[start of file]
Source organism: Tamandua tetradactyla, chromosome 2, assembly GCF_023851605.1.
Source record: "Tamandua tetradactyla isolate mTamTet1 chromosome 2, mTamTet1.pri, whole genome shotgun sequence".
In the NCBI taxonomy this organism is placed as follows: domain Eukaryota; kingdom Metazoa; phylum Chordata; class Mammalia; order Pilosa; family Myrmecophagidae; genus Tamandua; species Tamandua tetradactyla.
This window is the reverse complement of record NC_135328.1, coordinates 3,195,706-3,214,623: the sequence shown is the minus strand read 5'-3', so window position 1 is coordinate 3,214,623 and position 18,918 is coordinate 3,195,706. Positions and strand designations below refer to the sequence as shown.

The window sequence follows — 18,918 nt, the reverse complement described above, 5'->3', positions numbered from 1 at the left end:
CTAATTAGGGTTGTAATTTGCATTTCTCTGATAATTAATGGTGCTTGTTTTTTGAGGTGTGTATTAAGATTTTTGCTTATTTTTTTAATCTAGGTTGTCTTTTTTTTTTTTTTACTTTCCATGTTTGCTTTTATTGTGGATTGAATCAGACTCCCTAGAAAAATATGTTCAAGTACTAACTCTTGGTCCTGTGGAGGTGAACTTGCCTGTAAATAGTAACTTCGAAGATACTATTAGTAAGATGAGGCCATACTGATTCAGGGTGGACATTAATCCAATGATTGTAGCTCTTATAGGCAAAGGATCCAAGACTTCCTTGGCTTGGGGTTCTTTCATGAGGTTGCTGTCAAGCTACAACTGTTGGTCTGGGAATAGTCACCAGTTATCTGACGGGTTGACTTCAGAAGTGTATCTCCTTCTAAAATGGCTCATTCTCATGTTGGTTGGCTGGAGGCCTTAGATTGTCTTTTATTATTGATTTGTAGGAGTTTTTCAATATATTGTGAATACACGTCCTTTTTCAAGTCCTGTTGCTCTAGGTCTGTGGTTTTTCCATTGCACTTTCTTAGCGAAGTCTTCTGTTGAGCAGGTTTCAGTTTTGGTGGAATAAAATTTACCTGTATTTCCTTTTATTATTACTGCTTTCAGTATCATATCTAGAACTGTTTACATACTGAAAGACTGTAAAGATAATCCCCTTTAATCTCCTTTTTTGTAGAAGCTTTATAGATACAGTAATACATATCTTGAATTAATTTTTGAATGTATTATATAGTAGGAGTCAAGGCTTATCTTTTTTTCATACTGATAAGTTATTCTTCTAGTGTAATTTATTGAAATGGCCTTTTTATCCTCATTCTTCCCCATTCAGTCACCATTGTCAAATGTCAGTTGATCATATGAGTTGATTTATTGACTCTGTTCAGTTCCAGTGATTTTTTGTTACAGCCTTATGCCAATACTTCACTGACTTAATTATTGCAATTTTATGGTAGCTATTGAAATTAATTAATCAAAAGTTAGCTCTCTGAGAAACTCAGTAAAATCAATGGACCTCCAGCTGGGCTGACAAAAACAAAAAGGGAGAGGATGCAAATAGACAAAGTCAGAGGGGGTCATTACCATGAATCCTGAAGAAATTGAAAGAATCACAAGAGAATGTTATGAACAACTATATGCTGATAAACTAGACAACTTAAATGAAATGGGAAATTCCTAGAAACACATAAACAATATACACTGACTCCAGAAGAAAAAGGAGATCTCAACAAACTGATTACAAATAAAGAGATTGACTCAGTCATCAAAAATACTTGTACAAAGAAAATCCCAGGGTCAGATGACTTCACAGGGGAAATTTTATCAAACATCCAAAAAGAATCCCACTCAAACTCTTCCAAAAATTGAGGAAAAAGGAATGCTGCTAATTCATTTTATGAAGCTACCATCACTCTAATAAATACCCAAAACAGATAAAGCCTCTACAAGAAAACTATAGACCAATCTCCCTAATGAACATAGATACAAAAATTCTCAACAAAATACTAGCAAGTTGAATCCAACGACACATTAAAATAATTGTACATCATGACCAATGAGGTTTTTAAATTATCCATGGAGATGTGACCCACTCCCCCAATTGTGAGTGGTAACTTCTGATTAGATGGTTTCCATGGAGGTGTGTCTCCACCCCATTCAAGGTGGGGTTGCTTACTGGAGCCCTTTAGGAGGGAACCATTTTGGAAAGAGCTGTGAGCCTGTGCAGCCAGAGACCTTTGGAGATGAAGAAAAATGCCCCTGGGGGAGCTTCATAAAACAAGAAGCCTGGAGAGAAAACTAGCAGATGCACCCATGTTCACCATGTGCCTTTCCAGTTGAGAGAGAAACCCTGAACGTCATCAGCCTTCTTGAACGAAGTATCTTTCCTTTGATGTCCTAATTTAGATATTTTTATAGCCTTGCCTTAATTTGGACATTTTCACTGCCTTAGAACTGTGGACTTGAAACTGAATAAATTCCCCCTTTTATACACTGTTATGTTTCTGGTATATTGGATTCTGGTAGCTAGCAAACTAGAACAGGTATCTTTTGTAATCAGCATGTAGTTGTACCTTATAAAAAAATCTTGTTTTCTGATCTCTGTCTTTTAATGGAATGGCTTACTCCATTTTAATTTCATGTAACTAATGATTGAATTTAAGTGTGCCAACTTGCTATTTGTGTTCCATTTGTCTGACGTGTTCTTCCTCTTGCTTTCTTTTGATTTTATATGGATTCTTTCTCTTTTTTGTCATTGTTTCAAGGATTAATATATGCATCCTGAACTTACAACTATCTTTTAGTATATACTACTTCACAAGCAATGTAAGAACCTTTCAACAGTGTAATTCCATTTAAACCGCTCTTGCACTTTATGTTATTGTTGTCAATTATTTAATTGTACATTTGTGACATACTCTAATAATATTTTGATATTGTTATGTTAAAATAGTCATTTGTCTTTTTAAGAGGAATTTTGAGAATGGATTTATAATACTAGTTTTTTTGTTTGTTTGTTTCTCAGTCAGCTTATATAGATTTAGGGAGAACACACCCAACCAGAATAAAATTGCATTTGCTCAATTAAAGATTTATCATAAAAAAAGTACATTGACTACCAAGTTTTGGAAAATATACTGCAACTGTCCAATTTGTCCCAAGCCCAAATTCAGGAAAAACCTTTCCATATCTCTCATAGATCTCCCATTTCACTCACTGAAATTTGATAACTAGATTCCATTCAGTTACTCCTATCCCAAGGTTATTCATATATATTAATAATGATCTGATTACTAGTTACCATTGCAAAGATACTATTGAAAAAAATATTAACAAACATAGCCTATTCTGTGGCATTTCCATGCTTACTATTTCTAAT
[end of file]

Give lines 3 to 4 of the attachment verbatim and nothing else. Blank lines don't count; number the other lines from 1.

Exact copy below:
In the NCBI taxonomy this organism is placed as follows: domain Eukaryota; kingdom Metazoa; phylum Chordata; class Mammalia; order Pilosa; family Myrmecophagidae; genus Tamandua; species Tamandua tetradactyla.
This window is the reverse complement of record NC_135328.1, coordinates 3,195,706-3,214,623: the sequence shown is the minus strand read 5'-3', so window position 1 is coordinate 3,214,623 and position 18,918 is coordinate 3,195,706. Positions and strand designations below refer to the sequence as shown.